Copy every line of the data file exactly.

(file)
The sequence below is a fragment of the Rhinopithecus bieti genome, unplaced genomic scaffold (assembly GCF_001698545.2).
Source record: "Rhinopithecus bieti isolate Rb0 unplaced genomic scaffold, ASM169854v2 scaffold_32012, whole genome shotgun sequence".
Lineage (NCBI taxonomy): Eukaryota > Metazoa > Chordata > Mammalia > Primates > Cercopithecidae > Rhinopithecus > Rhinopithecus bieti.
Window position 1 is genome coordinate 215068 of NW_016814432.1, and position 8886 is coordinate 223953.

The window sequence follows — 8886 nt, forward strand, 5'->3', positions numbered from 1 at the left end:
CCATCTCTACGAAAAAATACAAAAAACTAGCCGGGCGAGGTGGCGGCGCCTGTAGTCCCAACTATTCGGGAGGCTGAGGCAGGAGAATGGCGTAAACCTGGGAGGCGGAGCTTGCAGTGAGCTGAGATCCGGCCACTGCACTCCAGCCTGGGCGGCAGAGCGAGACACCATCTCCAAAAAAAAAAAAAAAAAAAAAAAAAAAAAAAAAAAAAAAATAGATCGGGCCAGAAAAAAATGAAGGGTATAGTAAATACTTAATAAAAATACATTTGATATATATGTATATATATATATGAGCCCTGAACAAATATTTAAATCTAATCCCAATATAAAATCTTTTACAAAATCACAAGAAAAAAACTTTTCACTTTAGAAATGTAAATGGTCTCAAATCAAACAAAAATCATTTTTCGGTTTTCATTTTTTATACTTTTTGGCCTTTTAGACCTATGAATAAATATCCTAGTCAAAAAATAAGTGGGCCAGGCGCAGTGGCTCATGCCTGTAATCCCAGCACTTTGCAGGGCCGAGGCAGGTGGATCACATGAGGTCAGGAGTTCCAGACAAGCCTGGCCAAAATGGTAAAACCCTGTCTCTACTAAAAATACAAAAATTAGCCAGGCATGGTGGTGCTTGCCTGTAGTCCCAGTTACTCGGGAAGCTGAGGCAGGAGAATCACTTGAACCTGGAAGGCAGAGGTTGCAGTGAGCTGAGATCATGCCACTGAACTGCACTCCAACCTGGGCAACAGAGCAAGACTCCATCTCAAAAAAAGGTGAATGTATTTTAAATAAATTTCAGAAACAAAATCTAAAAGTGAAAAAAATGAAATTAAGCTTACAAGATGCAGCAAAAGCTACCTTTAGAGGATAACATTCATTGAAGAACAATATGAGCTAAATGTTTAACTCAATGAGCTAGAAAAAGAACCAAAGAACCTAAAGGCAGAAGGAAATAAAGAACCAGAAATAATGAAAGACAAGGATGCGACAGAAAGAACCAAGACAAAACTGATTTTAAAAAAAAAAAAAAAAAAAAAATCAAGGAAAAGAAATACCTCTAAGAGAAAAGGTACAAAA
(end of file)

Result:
The sequence below is a fragment of the Rhinopithecus bieti genome, unplaced genomic scaffold (assembly GCF_001698545.2).
Source record: "Rhinopithecus bieti isolate Rb0 unplaced genomic scaffold, ASM169854v2 scaffold_32012, whole genome shotgun sequence".
Lineage (NCBI taxonomy): Eukaryota > Metazoa > Chordata > Mammalia > Primates > Cercopithecidae > Rhinopithecus > Rhinopithecus bieti.
Window position 1 is genome coordinate 215068 of NW_016814432.1, and position 8886 is coordinate 223953.

The window sequence follows — 8886 nt, forward strand, 5'->3', positions numbered from 1 at the left end:
CCATCTCTACGAAAAAATACAAAAAACTAGCCGGGCGAGGTGGCGGCGCCTGTAGTCCCAACTATTCGGGAGGCTGAGGCAGGAGAATGGCGTAAACCTGGGAGGCGGAGCTTGCAGTGAGCTGAGATCCGGCCACTGCACTCCAGCCTGGGCGGCAGAGCGAGACACCATCTCCAAAAAAAAAAAAAAAAAAAAAAAAAAAAAAAAAAAAAAAATAGATCGGGCCAGAAAAAAATGAAGGGTATAGTAAATACTTAATAAAAATACATTTGATATATATGTATATATATATATGAGCCCTGAACAAATATTTAAATCTAATCCCAATATAAAATCTTTTACAAAATCACAAGAAAAAAACTTTTCACTTTAGAAATGTAAATGGTCTCAAATCAAACAAAAATCATTTTTCGGTTTTCATTTTTTATACTTTTTGGCCTTTTAGACCTATGAATAAATATCCTAGTCAAAAAATAAGTGGGCCAGGCGCAGTGGCTCATGCCTGTAATCCCAGCACTTTGCAGGGCCGAGGCAGGTGGATCACATGAGGTCAGGAGTTCCAGACAAGCCTGGCCAAAATGGTAAAACCCTGTCTCTACTAAAAATACAAAAATTAGCCAGGCATGGTGGTGCTTGCCTGTAGTCCCAGTTACTCGGGAAGCTGAGGCAGGAGAATCACTTGAACCTGGAAGGCAGAGGTTGCAGTGAGCTGAGATCATGCCACTGAACTGCACTCCAACCTGGGCAACAGAGCAAGACTCCATCTCAAAAAAAGGTGAATGTATTTTAAATAAATTTCAGAAACAAAATCTAAAAGTGAAAAAAATGAAATTAAGCTTACAAGATGCAGCAAAAGCTACCTTTAGAGGATAACATTCATTGAAGAACAATATGAGCTAAATGTTTAACTCAATGAGCTAGAAAAAGAACCAAAGAACCTAAAGGCAGAAGGAAATAAAGAACCAGAAATAATGAAAGACAAGGATGCGACAGAAAGAACCAAGACAAAACTGATTTTAAAAAAAAAAAAAAAAAAAAAATCAAGGAAAAGAAATACCTCTAAGAGAAAAGGTACAAAA